Review of the Holosun 507c

Having been actively training with a pistol red dot lately I have been using the well-known, and generally well respected, Holosun 507c optic.  Holosun optics have a reputation for being solid budget optics, as they run in the $300-$400 dollar range rather than the $500-$700 dollar range of the industry standardad Trijicon or Aimpoint optics.  Pertaining to pistol optics, the Trijicon RMR options remain the definitive standard, and the Aimpoint Acro sights are also at the upper tier of quality.  How does the Holosun stack up?

Well, I have a Trijicon RMR Type 2 optic that is currently sitting unused, and I am using the significantly cheaper Holosun 507c.  I prefer the Holosun for several reasons: first, the glass is much clearer, and I have always hated the blue tint on Trijicon optics.  The Holosun has a slight blue hue, but hardly noticeable.  The Trijicon also has a lot of distortion around the edges of the glass, yet the Holosun is much clearer in this regard.  The Holosun also has a larger field of view, although it is the same footprint as the RMR.  Finally, the Holosun has battery access without removing the optic from the gun (the RMR needs to be lifted off the gun to replace the battery, then re-zeroed).  The Holosun also has a very long battery life, numbering in years, as does the Trijicon.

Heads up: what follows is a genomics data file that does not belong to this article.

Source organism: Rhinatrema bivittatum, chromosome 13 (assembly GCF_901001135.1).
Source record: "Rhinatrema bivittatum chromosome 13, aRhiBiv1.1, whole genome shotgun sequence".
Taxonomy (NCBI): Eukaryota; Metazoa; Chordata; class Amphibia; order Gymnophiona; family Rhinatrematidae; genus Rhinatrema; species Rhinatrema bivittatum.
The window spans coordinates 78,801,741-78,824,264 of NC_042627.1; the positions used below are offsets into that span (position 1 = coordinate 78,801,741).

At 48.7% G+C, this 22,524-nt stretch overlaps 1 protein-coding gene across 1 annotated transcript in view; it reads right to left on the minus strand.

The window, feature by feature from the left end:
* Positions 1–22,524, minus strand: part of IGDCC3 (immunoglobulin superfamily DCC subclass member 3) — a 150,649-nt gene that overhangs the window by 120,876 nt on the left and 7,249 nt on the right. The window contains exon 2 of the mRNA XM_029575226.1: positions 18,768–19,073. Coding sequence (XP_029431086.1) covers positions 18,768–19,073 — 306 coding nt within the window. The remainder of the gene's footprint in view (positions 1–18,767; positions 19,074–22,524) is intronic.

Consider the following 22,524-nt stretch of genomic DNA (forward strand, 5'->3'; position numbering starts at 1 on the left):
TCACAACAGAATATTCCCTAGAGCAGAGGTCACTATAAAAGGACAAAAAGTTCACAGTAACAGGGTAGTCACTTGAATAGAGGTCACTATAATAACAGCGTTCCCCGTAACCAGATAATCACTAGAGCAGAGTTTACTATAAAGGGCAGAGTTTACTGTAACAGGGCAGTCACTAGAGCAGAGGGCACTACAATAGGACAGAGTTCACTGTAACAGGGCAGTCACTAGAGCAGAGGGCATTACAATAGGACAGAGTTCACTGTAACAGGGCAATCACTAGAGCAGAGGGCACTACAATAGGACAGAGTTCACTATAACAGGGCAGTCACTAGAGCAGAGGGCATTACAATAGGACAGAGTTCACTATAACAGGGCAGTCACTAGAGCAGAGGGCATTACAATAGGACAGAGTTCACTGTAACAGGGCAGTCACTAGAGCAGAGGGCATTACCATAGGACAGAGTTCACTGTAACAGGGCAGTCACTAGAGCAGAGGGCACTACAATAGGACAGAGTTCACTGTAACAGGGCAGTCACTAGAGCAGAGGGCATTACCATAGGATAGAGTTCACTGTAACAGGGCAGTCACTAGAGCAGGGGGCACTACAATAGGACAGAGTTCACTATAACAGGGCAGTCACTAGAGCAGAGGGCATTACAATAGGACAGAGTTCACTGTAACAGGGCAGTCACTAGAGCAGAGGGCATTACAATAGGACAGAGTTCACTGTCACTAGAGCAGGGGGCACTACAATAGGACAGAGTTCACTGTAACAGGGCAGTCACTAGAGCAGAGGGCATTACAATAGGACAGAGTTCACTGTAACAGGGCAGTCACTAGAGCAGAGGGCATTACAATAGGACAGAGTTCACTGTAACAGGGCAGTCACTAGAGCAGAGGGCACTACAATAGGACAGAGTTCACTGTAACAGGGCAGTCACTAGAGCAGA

So, it would appear that the Holosun is a win-win, correct?  It is several hundred dollars less in price and it has better features.  Well, there is one category that the RMR seems to outperform all other competitors in, including the Holosun, and that is ruggedness.  There are a number of well-known gear testers out there who have put these optics through the ringer and the RMR, due to its patented horn-like shape on top of the optic, handles impact better than anything else.  Drops onto concrete that break the glass on almost anything else don’t seem to phase the RMR.  So, in closing….

The Holosun seems solid and, barring a significant fall onto a hard surface, which is indeed a possibility with any carry gun, I think it will hold up fine.  The thing is, I don’t have red dots on my carry guns, but only on my dedicated dot gun that I do some training with, and may do some competition with in the future.  In that capacity, I prefer the features of the Holosun.  If I were to put an optic on the gun that I carry, I may well opt for the most rugged and proven design available.  Overall, I like the performance and features of the Holosun better.  However, if I was going to war with a red dot on my handgun, I would probably put the Trijicon on it.

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